Ten Things You Didn’t Know About Whisky
First things first. Have you got your tickets to Whisky in the Wintertide?
Pig ‘N’ Whistle Indooroopilly are hosting a four course dinner on Thursday June 8, with matching whiskys. It’s the perfect opportunity to gather in the beautiful Cambridge Room, learn about the origins of different whiskys and divulge in beautiful food. If you’re a bit of a whisky rookie, no sweat! Take a read of the fun facts below and you’ll be a total connoisseur in no time.
- There’s actually two spellings. The Scottish spell it ‘whisky’ and everyone else spells it ‘whiskey’. Since we’re a British pub, it’s only natural we take on the Scottish spelling! A wise Scot once said, ‘vowels waste good drinking time’ and we couldn’t have put it better ourselves.
- It’s essentially beer. That’s right! Whisky is beer without the hops, that’s simply (or not so simply) been distilled two or three times. *Gasps and grabs a pint of beer*
- To determine the alcohol content, Scots used to light it on fire. The colour of the flame that burned would indicate whether the alcohol content was right. If it burned too hot then it contained too much and it was then sold cheap to distillery workers. Turns out we’ve been in the wrong profession this whole time.
- There are between 5 main regions where whisky is distilled. The five regional whiskys are: Scotch, Irish, Kentucky (Bourbon), Canadian, and Tennesse Whisky. New Zealand and Japan are also disputed distilling regions.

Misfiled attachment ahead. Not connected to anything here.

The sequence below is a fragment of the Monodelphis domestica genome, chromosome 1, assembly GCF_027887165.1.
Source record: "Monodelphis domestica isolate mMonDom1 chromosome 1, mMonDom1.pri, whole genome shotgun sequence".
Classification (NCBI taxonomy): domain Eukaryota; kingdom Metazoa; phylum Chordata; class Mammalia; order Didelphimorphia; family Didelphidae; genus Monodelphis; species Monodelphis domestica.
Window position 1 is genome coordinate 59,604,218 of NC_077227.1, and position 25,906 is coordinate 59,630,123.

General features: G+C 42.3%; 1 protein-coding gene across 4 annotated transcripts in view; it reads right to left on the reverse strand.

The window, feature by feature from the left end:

- On the first Friday of every month, employees at Jack Daniel’s get a free bottle. Again, it seems as though we’re in the wrong profession.
- In Gaelic, whisky translates to uisce beatha or ‘water of life.’ Because whisky IS life.
- 99 million cases of Scotch are exported out of Scotland each year. FYI, that’s just under 38 bottles every second. Laid end-to-end, they would run the distance between Edinburgh and New York… Six times. That is one long hangover.
- A closed bottle can be kept for more than 100 years and it will still be good to drink.
- August 29th is National Whisky Sour Day.
- Got a spare penny? The most expensive bottles of this liquid gold include the Macallan 1926 ($54,000) and the Dalmore 64 Trinitas ($160,000).
Most whiskys from the Ardberg and Glenmorangie range will be available to purchase on the evening with exclusive discounts. Go in the draw to win a bottle of Glenmorangie Signet on the night with any order over 2 bottles (valued at $240). The Glenmorangie Signet is the current IWC ‘World Whisky of the Year’.